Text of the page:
In three of the four gospels we read of the strong man. “No one plunders the strong man’s house,” Jesus says, “until he first binds the strong man.” As Jesus was about to ascend to the right hand of the Father and reign until all of his enemies are put under his feet, he gave the church her marching orders: “All authority in heaven and on earth has been given to me. Go therefore and make disciples of all nations…”
Satan, the strong man and our would-be accuser, was thrown down and tied up 2000 years ago, and the church has been plundering his house ever since. Each of us is a part of that plunder. We have been won and claimed by Jesus, and he has purchased for us (at an inestimable price to himself) a clear conscience before God and man.
Grace Greater than Our Sin
Marvelous grace of our loving Lord,
Grace that exceeds our sin and our guilt!
Yonder on Calvary’s mount outpoured,
There where the blood of the Lamb was spilt.
Grace, grace, God’s grace,
Grace that will pardon and cleanse within;
Grace, grace, God’s grace,
Grace that is greater than all our sin!
~ Julia H. Johnston (1849-1919)
The past few months our international Bible study has been working through the book of 1 John. I was particularly challenged as we reflected upon these verses chapter 2:
15 Do not love the world or the things in the world. If anyone loves the world, the love of the Father is not in him. 16 For all that is in the world—the desires of the flesh and the desires of the eyes and pride of life—is not from the Father but is from the world. 17 And the world is passing away along with its desires, but whoever does the will of God abides forever.
John warns us that what we most love and desire will influence our present and shape our future. Are your desires set on the things you find in this world or on the greatest thing that stands behind and outside it? John is using the term world (gr: kosmos), not in reference to people or to the creation itself, but in terms of a system that is under the power of the evil one (1 John 5:19). Under his reign we are captive to the impulses of our flesh, the allure of our eyes, and the promise of power and fame within his realm. It’s a reminder for us that there is a real demonic presence in the systems of this world. People are not as free as they think.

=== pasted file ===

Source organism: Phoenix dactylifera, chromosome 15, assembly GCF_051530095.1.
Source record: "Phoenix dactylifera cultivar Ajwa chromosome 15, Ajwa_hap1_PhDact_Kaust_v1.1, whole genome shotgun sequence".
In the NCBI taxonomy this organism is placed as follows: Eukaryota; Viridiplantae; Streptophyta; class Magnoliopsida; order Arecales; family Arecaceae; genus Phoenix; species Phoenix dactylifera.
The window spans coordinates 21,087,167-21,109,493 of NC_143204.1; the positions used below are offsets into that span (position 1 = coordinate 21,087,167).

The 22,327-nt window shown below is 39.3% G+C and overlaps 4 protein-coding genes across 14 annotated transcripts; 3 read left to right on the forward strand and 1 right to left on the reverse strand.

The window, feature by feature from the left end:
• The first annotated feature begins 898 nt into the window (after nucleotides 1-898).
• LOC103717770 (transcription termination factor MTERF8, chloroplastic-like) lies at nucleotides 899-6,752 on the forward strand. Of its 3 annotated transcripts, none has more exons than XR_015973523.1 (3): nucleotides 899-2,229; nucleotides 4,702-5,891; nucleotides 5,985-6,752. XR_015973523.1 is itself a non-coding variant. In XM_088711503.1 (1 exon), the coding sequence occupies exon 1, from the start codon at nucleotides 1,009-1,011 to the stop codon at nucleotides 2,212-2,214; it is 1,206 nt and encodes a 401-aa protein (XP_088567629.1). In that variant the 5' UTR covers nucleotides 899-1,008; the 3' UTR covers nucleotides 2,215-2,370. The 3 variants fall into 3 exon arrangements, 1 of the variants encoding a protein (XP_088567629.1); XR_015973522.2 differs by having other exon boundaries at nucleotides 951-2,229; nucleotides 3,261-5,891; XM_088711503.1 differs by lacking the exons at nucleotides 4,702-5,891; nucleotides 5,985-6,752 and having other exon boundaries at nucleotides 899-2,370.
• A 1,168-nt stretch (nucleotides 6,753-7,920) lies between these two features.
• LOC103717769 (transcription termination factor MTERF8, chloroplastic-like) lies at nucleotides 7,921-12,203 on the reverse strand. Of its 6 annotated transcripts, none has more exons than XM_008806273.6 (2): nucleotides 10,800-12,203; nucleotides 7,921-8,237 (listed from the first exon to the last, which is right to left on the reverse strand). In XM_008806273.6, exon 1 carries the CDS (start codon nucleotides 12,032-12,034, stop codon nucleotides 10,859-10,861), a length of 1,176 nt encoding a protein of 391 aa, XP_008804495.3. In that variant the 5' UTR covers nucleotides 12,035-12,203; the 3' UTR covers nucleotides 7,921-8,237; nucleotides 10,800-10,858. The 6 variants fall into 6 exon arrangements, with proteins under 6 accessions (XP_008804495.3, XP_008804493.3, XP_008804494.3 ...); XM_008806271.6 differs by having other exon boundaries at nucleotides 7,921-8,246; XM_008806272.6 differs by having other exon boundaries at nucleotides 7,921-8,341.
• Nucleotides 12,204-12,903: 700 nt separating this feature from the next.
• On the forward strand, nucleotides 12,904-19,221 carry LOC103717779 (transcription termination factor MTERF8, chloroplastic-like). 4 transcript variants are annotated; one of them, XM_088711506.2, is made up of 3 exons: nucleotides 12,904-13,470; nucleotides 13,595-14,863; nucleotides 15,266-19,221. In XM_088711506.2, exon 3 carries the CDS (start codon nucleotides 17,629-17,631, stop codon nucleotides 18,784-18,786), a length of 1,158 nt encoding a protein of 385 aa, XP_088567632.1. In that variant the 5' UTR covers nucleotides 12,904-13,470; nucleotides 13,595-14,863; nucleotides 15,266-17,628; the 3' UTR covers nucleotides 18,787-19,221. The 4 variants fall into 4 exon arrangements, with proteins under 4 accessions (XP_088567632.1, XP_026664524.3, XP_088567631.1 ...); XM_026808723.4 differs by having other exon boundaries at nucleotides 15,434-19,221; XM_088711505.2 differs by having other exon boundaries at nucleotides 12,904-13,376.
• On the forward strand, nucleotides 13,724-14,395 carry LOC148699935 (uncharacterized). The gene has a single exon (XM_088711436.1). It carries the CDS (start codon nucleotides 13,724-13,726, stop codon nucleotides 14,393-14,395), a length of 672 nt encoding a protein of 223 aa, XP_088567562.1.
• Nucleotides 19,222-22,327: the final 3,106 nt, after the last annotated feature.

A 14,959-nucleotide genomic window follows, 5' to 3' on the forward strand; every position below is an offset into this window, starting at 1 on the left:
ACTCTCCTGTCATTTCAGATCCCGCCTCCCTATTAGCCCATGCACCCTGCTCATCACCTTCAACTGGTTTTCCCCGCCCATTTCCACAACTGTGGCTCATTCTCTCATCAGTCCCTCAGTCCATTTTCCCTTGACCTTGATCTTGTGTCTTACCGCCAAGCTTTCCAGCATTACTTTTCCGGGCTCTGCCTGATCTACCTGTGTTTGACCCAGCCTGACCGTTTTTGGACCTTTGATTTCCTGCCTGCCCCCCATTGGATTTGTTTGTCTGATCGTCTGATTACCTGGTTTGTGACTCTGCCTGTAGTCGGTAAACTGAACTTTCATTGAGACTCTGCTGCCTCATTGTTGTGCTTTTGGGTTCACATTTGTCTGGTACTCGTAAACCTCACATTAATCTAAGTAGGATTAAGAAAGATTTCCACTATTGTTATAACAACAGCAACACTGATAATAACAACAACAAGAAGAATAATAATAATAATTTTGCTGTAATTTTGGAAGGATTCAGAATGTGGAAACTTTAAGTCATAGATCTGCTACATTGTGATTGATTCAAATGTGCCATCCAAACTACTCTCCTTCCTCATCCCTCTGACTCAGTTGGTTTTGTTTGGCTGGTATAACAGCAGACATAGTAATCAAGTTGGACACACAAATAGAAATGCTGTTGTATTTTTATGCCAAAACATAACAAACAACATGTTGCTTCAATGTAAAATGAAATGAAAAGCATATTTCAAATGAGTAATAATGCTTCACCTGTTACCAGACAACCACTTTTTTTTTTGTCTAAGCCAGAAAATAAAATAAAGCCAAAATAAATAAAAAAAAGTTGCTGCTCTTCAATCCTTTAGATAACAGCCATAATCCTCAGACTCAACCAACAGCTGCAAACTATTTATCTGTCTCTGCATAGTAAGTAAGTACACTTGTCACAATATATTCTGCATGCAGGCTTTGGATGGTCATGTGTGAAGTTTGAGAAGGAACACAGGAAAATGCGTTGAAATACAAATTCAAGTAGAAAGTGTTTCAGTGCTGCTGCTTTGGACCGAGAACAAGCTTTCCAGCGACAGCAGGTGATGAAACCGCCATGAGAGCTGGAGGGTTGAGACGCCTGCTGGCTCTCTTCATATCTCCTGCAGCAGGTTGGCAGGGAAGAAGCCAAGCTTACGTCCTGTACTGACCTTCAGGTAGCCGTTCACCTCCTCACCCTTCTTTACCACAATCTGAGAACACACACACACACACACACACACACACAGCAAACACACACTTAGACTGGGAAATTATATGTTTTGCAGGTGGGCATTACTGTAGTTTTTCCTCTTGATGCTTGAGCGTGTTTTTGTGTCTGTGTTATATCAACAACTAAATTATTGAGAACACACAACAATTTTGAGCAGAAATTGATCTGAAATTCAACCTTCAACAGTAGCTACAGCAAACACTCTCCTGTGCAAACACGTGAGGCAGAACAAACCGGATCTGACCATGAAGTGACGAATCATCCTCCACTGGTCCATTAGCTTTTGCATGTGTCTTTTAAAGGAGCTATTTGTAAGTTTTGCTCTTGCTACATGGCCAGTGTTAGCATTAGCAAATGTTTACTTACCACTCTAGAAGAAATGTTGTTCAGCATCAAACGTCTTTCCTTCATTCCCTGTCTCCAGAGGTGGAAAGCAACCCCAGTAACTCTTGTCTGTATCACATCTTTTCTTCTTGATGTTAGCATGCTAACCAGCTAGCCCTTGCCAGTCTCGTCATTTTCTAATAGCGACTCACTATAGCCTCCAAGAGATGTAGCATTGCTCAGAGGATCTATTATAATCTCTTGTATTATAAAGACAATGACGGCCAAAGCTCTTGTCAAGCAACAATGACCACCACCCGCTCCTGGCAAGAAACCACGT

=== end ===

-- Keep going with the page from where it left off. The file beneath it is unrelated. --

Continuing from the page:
So what’s the solution to our problem of desire? Is it a form of Buddhist doctrine, the need to empty ourselves of any and all desire, to detach ourselves from the things of this earth? Not for John. He offers a better solution. The solution is not to empty ourselves of desire, but rather to heighten it to a better one, one that finds its source and aim in something beyond this world. This world is passing away along with its desires (verse 17). But. There’s the link. There’s something greater to set our passions upon. It’s doing the will of God (a word which is sometimes translated as desire). God’s will (his desire) isn’t an abstract reference to something that is beyond our reach. John tells us that the will of God is something we can do. When we set our passions and desires upon God, our present is transformed and our future becomes glorious.
How can God’s desire become our desire? Another way to ask this question, how can we overcome this world and align ourselves with a better one? John tells us: “Everyone who has been born of God overcomes the world” (1 John 5:4). Being born of God through faith joins us to Christ, who conquered sin, Satan, and death, and makes us conquerors and overcomers of this world.
The wonder of the gospel is a realigning of desire. When our desire aligns with God’s desire, we have overcome the world and are on the path of eternity. Augustine said of 1 John 2:17, “Hold fast to Christ. For you he became temporal, so that you might partake of eternity” (quoted in the ESV Study Bible). Which would you rather partake of: a temporal world that is passing away or an eternity with the God of light and love? To paraphrase C.S. Lewis, why waste our time with mud pies in the slum when we can have a wonderful holiday at the sea?